The German professor and theologist Philipp Melanchthon (1497-1560), who was closely associated with the Reformation, early on recognized the utility of the Album Amicorum (quoted in Nickson, pp. 9-10): “These little books certainly have their uses: above all they remind the owners of people, and at the same time bring to mind the wise teaching which has been inscribed in them, and they serve as a reminder to the younger students to be industrious in order that the professor may inscribe some kind and commendatory words on parting so that they may always prove themselves brave and virtuous during the remainder of their lives, inspired, even if only through the names of good men, to follow their example. At the same time the inscription itself teaches knowledge of the character of the contributor, and quite often significant passages from otherwise and unknown and little-read authors are found in albums. Finally, they record biographical details which would otherwise be forgotten.”

Public collections with important holdings of German Alba Amicorum are the Staatsbibliothek in Berlin, the Staatsbibliothek in Bamberg, the Sachsische Landesbibliothek -- Staats- und Universitätsbibliothek in Dresden, the Germanisches Nationalmuseum in Nuremberg, and the Herzog August Bibliothek in Wolfenbüttel. The Royal Library in The Hague is the major repository of Dutch examples. The British Library in London has a huge collection of albums, purchased en bloc in 1850 from the estate of Erhard Christoph Bezzel, a scholar of Nuremberg history (especially Egerton MSS 1178-1498; later supplemented as Egerton MSS 1536-1607). Princeton University Library has an autograph collection of more than 200 examples dating from the mid-nineteenth century (see below).

Illustration

p. 128, Dilapidated monument (watercolor, full-page);

p. 145, Landscape with lake and fisherman (watercolor, full-page);

p. 170, Girl standing in a chariot pulled by four horses (watercolor, full-page), illustrating the inscription “Ich wünsche dir den Himmel / Eine Schaese [=Chaise] und vier Schimmel / Ein Mädchen von 18 Jahren / So kannst du reiten und fahren” (I wish you heaven, / a gig with four horses / And an eighteen-year-old girl,/ So you can drive and ride);

p. 176, “LA SOIRÉE”, landscape with sunset, signed by C.F. Baer (watercolor, full-page);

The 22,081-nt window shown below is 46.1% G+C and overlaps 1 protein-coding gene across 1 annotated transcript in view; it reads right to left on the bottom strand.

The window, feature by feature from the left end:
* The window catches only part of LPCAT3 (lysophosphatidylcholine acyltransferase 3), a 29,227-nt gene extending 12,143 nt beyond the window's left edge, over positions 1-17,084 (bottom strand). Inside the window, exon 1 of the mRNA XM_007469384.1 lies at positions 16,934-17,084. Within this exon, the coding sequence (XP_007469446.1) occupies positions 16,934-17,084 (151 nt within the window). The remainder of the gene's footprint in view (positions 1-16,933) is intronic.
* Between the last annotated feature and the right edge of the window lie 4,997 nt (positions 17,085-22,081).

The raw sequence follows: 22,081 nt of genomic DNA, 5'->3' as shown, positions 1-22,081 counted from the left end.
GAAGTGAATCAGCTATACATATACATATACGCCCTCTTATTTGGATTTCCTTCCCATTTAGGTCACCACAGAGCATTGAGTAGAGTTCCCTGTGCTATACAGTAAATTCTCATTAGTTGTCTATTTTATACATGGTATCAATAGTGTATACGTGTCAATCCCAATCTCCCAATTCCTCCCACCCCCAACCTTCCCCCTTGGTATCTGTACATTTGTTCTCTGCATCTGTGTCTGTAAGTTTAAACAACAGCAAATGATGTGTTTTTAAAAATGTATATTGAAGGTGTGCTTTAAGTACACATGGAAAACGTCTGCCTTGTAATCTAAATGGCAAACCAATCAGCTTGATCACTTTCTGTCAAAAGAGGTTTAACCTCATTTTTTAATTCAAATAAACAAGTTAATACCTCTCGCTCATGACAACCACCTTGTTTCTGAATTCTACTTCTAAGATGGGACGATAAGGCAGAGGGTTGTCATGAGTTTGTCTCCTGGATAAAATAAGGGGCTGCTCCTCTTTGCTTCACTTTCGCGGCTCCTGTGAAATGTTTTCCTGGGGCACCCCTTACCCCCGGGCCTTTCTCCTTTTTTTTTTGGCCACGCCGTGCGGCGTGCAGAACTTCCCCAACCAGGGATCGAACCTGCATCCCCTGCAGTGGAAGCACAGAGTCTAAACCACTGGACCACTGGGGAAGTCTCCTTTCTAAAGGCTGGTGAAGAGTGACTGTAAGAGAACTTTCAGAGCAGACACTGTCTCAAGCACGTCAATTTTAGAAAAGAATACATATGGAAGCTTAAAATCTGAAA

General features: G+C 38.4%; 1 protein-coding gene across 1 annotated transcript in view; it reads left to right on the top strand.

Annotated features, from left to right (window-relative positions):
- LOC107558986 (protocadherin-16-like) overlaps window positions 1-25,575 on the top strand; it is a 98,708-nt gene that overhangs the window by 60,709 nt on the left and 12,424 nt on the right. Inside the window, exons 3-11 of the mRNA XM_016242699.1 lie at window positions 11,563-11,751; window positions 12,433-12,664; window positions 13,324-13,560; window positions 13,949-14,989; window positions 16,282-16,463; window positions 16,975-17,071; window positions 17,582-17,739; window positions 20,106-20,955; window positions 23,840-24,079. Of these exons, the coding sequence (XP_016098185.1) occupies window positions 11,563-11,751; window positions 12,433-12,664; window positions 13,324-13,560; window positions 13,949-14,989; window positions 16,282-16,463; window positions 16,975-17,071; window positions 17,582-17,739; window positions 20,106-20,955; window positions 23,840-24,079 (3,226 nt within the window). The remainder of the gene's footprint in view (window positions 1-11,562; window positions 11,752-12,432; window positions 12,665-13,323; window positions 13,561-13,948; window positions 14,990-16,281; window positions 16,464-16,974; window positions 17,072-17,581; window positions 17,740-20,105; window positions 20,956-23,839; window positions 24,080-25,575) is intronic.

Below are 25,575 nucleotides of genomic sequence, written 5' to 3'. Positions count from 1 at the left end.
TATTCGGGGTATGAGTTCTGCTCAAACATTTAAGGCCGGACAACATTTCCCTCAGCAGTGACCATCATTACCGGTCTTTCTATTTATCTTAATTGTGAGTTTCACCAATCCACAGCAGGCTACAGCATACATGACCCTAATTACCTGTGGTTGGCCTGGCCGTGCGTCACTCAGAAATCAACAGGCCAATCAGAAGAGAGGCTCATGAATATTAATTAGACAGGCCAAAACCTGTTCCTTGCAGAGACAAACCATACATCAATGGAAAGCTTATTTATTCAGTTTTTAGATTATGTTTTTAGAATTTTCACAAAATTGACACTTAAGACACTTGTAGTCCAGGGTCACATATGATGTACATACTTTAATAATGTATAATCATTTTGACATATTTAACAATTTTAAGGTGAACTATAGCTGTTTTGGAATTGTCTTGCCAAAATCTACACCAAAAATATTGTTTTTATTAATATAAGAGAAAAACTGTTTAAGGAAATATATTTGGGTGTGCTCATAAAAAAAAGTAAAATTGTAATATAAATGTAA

p. 221, “Der Morgen”, river landscape with sunrise, signed by G.C. Agthe (watercolor, full-page);

p. 308, Harbor, signed by Gustav Rudolph (watercolor).

Illustrated predominantly with full-page watercolor landscapes this album typifies in its pictorial as well as its textual content the movement of Romanticism that originated in the late eighteenth century in Europe. Reacting against scientific rationalism, Romanticism emphasized the sublimity of nature and its picturesque qualities that inspired trepidation, horror, and awe. Here the depiction of nature in the evening (p. 176), the morning (p. 221), and the harbor scene (p. 308) show the dominating forces of natural phenomenon as part of the aesthetic experience. Traveling, nature, and ancient myths were central motifs in German Romanticism as exemplified also in the literature of Goethe and Schiller, both of whom are quoted in the present Album Amicorum. Further research might identify the artists who signed the various contributions.

The magnificent Hainhofer Album achieved a record price of $2,368,000 for an Album Amicorum at auction in the Cornelis J. Hauck sale in New York at Christies on June 27-28, 2006. More modest examples like the present one are easily within the reach of most bibliophiles, as well as libraries, and remain a largely untapped resource for study and exhibition especially suited to colleges and universities. An international electronic resource records examples, both complete and fragmentary, that are in the public and private spheres, and offers much additional information, although for the moment it is only available in German (Repertorivm Alborvm Amicorvm; see below).

Literature

Fechner, Jörg-Ulrich(ed.). Stammbücher als kulturhistorische Quellen, Munich, 1981 (Wolfenbütteler Forschungen, 11).

Keil, Robert and Richard. Die deutschen Stammbücher des sechzehnten bis neunzehnten Jahrhunderts. Ernst und Scherz, Weisheit und Schwank in Original-Mittheilungen zur deutschen Kultur-Geschichte, Berlin, 1893 (reprint Hildesheim, 1975).

Klose, W. “Stammbücher–eine kulturhistorische Betrachtung,”Bibliothek und Wissenschaft 16 (1982), pp. 41-67.

Kurras, Lotte. Zu gutem Gedenken. Kulturhistorische Miniaturen aus Stammbüchern des Germanischen Nationalmuseums 1570-1770, Munich, 1987.

Lilienthal, M. Schediasma critico-literarium de philiothecis varioque earundum usu et abusu, vulgo von Stamm-Büchern, Königsberg, 1712; rev. Wittenberg, 1740 (repr. in Fechner, 1981, pp. 237-298). [the first study of Alba Amicorum].

Nickson, M.A.E. Early Autograph Albums in the British Museum, London, Trustees of the British Museum, 1970.

Rosenheim, Max. The album amicorum, Oxford, 1910.

Schünemann, Hugo. “Stammbücher,”Schrifttumsberichte zur Genealogie und zu ihren Nachbargebieten 2 (1965), pp. 67-108.

Taegert, Werner. Edler Schatzholden Erinnerns. Bilder in Stammbüchern der Staatsbibliothek Bamberg aus vier Jahrhunderten, Bamberg, 1995.

Thomassen, Kees (ed.). Alba amicorum. Vijf eeuwen vriendscap op papier gezet. Het album amicorum en het poëziealbum in de Nederlanden, Maarssen/The Hague, 1990.

Online resources

Repertorivm Alborvm Amicorvm. Internationales Verzeichnis von Stammbüchern und Stammbuchfragmenten in öffentlichen und privaten Sammlungen:
http://www.raa.phil.uni-erlangen.de

Alciato’s Emblems and the Album Amicorum by William Barker
http://www.mun.ca/alciato/album.html

Netherlandish Alba Amicorum
http://www.kb.nl/bc/hand/amicorum-en.html

Autograph Manuscript Collection, Princeton University
http://arks.princeton.edu/ark:/88435/1z40ks81r

Grove Art Online: Album amicorum
http://www.oxfordartonline.com/public/;jsessionid=01A607B5626D1EE53415818E0157459F